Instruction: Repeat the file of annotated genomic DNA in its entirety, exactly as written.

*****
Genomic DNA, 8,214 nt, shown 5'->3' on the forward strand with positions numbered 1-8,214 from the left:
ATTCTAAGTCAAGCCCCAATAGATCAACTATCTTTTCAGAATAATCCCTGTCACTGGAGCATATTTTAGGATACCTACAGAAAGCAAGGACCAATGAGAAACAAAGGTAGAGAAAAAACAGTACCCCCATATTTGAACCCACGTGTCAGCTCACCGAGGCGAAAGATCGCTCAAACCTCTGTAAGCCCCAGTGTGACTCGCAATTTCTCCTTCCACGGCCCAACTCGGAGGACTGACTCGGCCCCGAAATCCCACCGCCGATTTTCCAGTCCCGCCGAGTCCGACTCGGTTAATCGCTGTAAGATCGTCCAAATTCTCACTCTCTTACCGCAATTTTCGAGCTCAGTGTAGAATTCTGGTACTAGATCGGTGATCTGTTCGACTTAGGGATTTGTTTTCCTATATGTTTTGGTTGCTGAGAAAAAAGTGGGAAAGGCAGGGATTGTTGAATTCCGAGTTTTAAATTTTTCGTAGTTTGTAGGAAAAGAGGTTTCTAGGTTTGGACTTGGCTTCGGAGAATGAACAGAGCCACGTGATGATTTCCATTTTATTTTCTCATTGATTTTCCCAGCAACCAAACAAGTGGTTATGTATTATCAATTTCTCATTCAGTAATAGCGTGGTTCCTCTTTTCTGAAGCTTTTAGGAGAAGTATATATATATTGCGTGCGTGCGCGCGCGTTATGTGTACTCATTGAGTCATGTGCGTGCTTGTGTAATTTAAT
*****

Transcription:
Genomic DNA, 8,214 nt, shown 5'->3' on the forward strand with positions numbered 1-8,214 from the left:
ATTCTAAGTCAAGCCCCAATAGATCAACTATCTTTTCAGAATAATCCCTGTCACTGGAGCATATTTTAGGATACCTACAGAAAGCAAGGACCAATGAGAAACAAAGGTAGAGAAAAAACAGTACCCCCATATTTGAACCCACGTGTCAGCTCACCGAGGCGAAAGATCGCTCAAACCTCTGTAAGCCCCAGTGTGACTCGCAATTTCTCCTTCCACGGCCCAACTCGGAGGACTGACTCGGCCCCGAAATCCCACCGCCGATTTTCCAGTCCCGCCGAGTCCGACTCGGTTAATCGCTGTAAGATCGTCCAAATTCTCACTCTCTTACCGCAATTTTCGAGCTCAGTGTAGAATTCTGGTACTAGATCGGTGATCTGTTCGACTTAGGGATTTGTTTTCCTATATGTTTTGGTTGCTGAGAAAAAAGTGGGAAAGGCAGGGATTGTTGAATTCCGAGTTTTAAATTTTTCGTAGTTTGTAGGAAAAGAGGTTTCTAGGTTTGGACTTGGCTTCGGAGAATGAACAGAGCCACGTGATGATTTCCATTTTATTTTCTCATTGATTTTCCCAGCAACCAAACAAGTGGTTATGTATTATCAATTTCTCATTCAGTAATAGCGTGGTTCCTCTTTTCTGAAGCTTTTAGGAGAAGTATATATATATTGCGTGCGTGCGCGCGCGTTATGTGTACTCATTGAGTCATGTGCGTGCTTGTGTAATTTAAT